I never thought I’d see the day, but David Brooks just made a point that made me slap my head and wonder why it didn’t occur to me before. I dunno how he did it.
And Americans are not going to want to see this stopped. When an African-American man is leading a juggernaut to the White House, do you want to be the one to stand up and say No?
I don’t see that many will. I don’t see how they can. I thought the story from here was going to be “How will Obama blow it?” But what I see coming is different, after reading those words. The good story, and the only one nearly anyone can get away with, is the coronation of an American legend-to-be. And if that is true, then the Obama campaign we’ve all maligned is actually a work of brilliance. Because he hasn’t said anything that can really offend anyone. Who wants to speak out against hope, against unity, against healing divides, much less to do so against a candidate whose very candidacy is a testament to the kind of progress this nation has made?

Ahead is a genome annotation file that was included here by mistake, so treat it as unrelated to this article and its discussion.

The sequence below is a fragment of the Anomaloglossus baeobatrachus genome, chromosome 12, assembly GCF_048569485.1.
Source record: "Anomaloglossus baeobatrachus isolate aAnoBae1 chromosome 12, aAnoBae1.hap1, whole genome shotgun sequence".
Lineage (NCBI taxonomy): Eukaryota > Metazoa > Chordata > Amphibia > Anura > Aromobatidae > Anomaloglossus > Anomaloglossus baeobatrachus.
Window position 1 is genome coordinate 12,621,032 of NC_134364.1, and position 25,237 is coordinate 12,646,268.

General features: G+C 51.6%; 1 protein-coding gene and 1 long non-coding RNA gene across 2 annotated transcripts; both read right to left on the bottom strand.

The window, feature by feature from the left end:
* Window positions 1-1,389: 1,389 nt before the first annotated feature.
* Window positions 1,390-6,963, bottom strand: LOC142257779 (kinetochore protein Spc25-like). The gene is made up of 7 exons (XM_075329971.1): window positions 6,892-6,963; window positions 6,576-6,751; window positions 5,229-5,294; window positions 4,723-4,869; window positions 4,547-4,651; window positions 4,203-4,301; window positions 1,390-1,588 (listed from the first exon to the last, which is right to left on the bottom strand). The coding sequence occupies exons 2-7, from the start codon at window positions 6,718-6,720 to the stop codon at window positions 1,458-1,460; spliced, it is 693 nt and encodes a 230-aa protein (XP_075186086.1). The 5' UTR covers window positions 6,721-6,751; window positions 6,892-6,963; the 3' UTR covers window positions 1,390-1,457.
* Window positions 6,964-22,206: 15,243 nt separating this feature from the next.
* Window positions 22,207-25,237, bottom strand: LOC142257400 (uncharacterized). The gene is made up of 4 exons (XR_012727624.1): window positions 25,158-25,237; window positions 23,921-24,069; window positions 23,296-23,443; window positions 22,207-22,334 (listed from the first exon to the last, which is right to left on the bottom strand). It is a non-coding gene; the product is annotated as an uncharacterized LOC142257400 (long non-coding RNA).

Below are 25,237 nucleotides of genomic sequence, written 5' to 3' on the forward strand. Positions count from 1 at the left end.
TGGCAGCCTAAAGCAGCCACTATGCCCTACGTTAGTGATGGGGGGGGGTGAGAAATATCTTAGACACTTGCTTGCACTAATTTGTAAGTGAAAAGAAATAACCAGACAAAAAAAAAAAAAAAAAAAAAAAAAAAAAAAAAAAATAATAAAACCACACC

Indeed, is this displayed in any way better than by the pathetic nature of Paul Krugman’s swipe at Obama in his column today? (As an aside, I am taking great satisfaction in watching Krugman’s unraveling as a columnist, which is clearly a result of the loss of his dispassionate eye for the truth as an economist which got him the gig in the first place.) How, after today, can you possibly see anyone truly getting away with going after Barack Obama as “shallow”? If he is shallow, then the entire American mythos is shallow (which may well be true, but not something anyone in politics can sell).
It is a dirty game, and I have no doubt that Sen. Clinton can play it as well as anyone. But I’m having a hard time seeing how she can take Obama down.
(With the caveat that while all of this is somewhat interesting, I still don’t believe it particularly matters.)